Running Hapi with Passenger on Heroku

Published on 05 November, 2015

Before it changed it’s name to Passenger, the application server was called mod_rails and used as module within Apache HTTPD to get your RoR applications up and running.

What Passenger does is tuning itself automagically to get the most out of your server’s hardware. Like using all available CPU cores by default, HTTP caching without any configuration and load-balancing across the application’s processes. If you have ever ran Node.js in production, you’ll know how hard it is to tweak everything correctly according to the server it’s running on. So a little bit of help in this is always welcome.

Running Node.js with Passenger

The first step you’ll have to take is to actually install Passenger into your environment. They support many (unix-based) platforms and you can read all about it on their excellent guides. For now let’s assume that you’ll want to run Passenger on OSX and you can install it very easily through Homebrew;

Afterwards, check if everything has been installed correctly by running another command in your terminal;

$ sudo passenger-config validate-install

You’ll see if all checks are passed and otherwise some suggestions to fix any of them. If that’s the case, please refer to their OSX specific guide.

Now that you are all set, let’s start a Node.js script from the command-line. We’ll use their own Node.js demo app for demonstrative purposses. By running the following command in the directory of the app, you’ll start Passenger in the foreground;

$ passenger start --app-type node --startup-file myapp.js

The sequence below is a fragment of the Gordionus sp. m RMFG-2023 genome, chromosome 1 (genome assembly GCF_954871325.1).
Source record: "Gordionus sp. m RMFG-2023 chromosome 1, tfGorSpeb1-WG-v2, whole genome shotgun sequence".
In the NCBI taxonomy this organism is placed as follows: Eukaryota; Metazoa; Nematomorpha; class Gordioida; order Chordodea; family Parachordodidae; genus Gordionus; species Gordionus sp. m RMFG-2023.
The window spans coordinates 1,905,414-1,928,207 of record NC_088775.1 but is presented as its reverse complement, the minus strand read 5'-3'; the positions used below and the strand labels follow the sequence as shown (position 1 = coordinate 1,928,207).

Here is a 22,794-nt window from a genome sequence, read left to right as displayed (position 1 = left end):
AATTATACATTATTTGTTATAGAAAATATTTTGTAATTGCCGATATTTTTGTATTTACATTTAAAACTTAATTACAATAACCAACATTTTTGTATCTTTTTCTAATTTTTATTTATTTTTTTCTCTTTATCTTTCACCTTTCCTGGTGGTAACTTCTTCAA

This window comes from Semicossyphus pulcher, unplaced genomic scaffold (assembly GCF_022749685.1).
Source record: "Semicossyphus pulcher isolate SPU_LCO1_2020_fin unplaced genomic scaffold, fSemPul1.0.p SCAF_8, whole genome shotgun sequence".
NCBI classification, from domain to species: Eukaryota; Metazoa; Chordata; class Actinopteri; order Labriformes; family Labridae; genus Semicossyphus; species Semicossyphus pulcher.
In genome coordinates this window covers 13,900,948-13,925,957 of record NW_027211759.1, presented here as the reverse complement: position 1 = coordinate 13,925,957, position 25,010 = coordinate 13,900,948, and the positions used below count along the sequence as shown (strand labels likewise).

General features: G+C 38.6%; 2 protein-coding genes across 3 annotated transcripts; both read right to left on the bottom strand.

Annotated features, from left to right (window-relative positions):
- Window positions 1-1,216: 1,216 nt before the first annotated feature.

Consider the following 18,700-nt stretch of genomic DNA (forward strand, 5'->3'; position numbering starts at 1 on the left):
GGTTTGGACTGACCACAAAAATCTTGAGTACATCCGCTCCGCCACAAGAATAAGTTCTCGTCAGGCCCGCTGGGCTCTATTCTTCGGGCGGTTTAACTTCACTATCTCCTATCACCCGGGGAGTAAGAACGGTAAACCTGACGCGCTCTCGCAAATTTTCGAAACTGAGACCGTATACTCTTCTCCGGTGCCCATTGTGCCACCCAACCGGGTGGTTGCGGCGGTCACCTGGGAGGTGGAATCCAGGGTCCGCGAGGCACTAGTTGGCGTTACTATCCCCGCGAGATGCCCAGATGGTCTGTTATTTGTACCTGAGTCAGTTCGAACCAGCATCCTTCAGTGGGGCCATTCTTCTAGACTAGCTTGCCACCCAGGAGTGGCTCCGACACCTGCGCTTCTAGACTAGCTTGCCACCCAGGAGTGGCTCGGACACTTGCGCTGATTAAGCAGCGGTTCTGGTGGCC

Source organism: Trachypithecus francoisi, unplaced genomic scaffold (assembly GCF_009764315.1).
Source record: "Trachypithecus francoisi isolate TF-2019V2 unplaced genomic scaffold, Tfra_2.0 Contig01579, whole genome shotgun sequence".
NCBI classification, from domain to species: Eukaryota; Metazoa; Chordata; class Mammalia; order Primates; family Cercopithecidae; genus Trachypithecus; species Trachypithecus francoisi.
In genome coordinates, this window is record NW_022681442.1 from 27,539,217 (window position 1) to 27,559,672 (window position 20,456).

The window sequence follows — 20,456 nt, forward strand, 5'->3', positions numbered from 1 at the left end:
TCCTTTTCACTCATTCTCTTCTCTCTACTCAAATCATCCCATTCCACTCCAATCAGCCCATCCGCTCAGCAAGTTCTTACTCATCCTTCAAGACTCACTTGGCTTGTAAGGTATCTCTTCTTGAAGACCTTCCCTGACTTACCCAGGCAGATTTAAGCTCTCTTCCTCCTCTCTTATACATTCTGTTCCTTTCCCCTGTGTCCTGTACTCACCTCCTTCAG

With this command you tell Passenger to run a Node.js application ( — app-type node) and you’re application is living in the file myapp.js ( — startup-file myapp.js).

Configuring Passenger for Hapi.js

As you might have noticed is that we’re now running the application with Node’s built-in HTTP module. To make Passenger compatible with a Hapi.js applications, we slightly need to change the way Hapi listens to incoming requests. Instead of running on a port number, it needs to listen to an unix domain socket like described in the Passenger’s guide;

if (typeof(PhusionPassenger) !== 'undefined') {
  PhusionPassenger.configure({ autoInstall: false });

var Hapi = require('hapi');
var server;

if (typeof(PhusionPassenger) !== 'undefined') {
  // Requires Passenger >= 4.0.52!
  server = new Hapi.Server('/passenger');
} else {
  server = new Hapi.Server('localhost', 3000);

  method: 'GET',
  path: '/hello',
  handler: function (request, reply) {
    reply('hello world');


Running Hapi.js with Passenger on Heroku

Now that we’ve setup a simple Hello World example locally. Let’s get it running on the Heroku platform.

As you might know, your processes on Heroku can be managed very easily with Foreman and so called Procfiles. A typical Procfile for a Node.js based Passenger application may look like this;

web: bundle exec passenger start --app-type node --startup-file myapp.js --port $PORT

Have you noticed the $PORT environment variable? This is a variable exposed by Heroku to bind your application to their HTTP routing layer.

Another thing you might have noticed is the usage of bundle exec. This is a very known command to the Ruby world for running your Ruby application with any installed third-party gems. Aren’t we running a Node.js application? Yes we absolutely do and Heroku has some built-in mechanism to detect which buildpack to use for your application. Luckily Heroku gives us a way for running your application with multiple buildpacks. So you’ll have to create a .buildpacks file with the following contents;

And a Gemfile where we tell the Ruby buildpack to install Passenger;

source '' gem 'passenger'

Now you’re all set to run Passenger on Heroku!

Like to discuss or having a question? I am @robindvleuten Twitter.